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The "Awakening" When Coming Back to a City

I have written before of how thought-provoking it can be to come into a city after a lengthy spell in the backcountry. The greatest difficulty in doing a good job at this is to belittle it right from the beginning: "Oh this is just some kind of thought experiment. It isn't practical. I don't want to waste time by acting like a kook, in his own little mental playground..."

Recently I experienced a special version of this. I was visiting a small metropolis that was big enough for a tumescent growth of big box retail stores on the edge of town. The Republican party's debate was in the news. As tempting as it might be to throw mud-pies at each specific runt in the debate, it is more important to ask something more fundamental: if Democracy were so great, and if Americans were so suited for it, how could a country as large as the USA and with all its achievements and deep pool of talent, produce such a pitiful list of candidates?

Something is fundamentally wrong with our 'system.' You only think of things like that when you come in from the backcountry. But here is the hard part: try to hold onto this fresh and independent thinking as long as you can. Keep looking at the situation like you are seeing it for the first time. 

What would Washington, Jefferson, or Madison think if they were stuffed into a time machine, and watched a modern debate of presidential wannabees? In what ways have Americans changed from what we started as?

Try as you might, in a couple days you start to backslide into 'normal' thinking.

Have you ever watched the movie, "Awakenings", made in the 1990s, starring Robert DeNiro and Robin Williams? It takes place in a long term mental hospital which had a lot of people whose central nervous systems were damaged by a childhood disease. They were apparently doomed to live out their lives in a catatonic state.

But a researcher-turned-clinical practitioner came to the hospital and began experimenting with large doses of a new drug. And it worked, spectacularly! But then the patients starting slipping back into their catatonic non-existence. It was a real heart-breaker to see that happen.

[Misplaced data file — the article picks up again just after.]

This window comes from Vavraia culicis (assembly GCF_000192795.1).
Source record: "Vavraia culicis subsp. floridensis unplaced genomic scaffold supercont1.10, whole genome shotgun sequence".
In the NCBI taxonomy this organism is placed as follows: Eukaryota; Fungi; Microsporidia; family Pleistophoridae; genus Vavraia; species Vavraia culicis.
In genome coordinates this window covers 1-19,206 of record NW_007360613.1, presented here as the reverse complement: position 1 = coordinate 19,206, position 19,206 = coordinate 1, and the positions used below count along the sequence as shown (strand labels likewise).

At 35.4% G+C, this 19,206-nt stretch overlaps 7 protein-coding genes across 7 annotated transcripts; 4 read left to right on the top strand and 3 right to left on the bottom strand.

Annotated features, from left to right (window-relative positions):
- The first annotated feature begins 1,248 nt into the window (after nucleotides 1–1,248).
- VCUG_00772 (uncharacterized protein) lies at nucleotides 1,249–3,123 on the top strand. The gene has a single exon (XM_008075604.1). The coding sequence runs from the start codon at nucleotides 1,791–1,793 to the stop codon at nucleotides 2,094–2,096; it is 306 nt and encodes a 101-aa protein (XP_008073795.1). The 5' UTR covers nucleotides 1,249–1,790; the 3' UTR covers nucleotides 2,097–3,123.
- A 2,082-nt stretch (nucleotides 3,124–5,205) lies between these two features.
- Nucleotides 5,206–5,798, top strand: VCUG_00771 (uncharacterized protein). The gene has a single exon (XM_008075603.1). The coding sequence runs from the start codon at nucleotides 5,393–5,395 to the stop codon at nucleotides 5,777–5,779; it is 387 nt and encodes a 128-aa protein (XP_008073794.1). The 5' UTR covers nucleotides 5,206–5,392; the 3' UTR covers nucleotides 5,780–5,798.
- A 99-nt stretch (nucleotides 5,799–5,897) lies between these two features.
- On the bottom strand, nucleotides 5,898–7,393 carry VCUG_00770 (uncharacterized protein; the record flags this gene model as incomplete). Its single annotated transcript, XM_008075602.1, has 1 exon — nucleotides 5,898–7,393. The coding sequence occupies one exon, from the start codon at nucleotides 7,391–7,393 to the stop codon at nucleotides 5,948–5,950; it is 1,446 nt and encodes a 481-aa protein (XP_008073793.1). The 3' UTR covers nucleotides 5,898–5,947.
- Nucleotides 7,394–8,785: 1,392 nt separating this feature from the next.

It feels somewhat the same to see it happening to myself on the second or third day back in civilization. In regressing to normality, real human life decays into a template that makes little sense. But, as a consolation, you can appreciate this relapse as something Thomas Hardy would have called "a negative beauty of tragic tones."

But if Hardy is too dark for your taste, then focus on the upswing of this kind of "Awakening", and hope that it becomes more frequent or more intense.

The most cheerful attitude is to switch metaphors, and see this type of experience as one that permanently transforms an individual. Consider its similitude to Arnold Toynbee's "Withdrawal and Return", in one of his chapters of "A Study of History." (Extra credit to any reader who finds the chapter.)


XXXXX said…
Another option is to consider that Lincoln, Washington, or Madison weren't as heroic and wonderful as history would have us believe. Perhaps they would strike you much in the same way as the current wannabe's do. It's a different world. Can you imagine that world of no recorded or televised speeches? A candidate could easily get away with saying one thing to one audience and the exact opposite to another audience. Many people couldn't even read the newspapers to check facts.

When one is off by oneself, one can live in the perfect world of his/her own creation. Even the luxury of a fellow traveler would make a difference.

It was the side effects which required the experiment to stop in "Awakenings". Based on a true story. Perhaps that aspect fits into your metaphor as well.
I don't deify historic personages because it would be grade schoolish naivete. But I can't believe they were comparable to the runts currently in the running.

"...couldn't even read the newspapers to check facts..." Oh George, sure you don't believe there are any 'facts' in the newspapers!

Indeed there can be side effects to being off by yourself. And one must be on guard.
XXXXX said…
Why do you think anything you read on the internet is any better?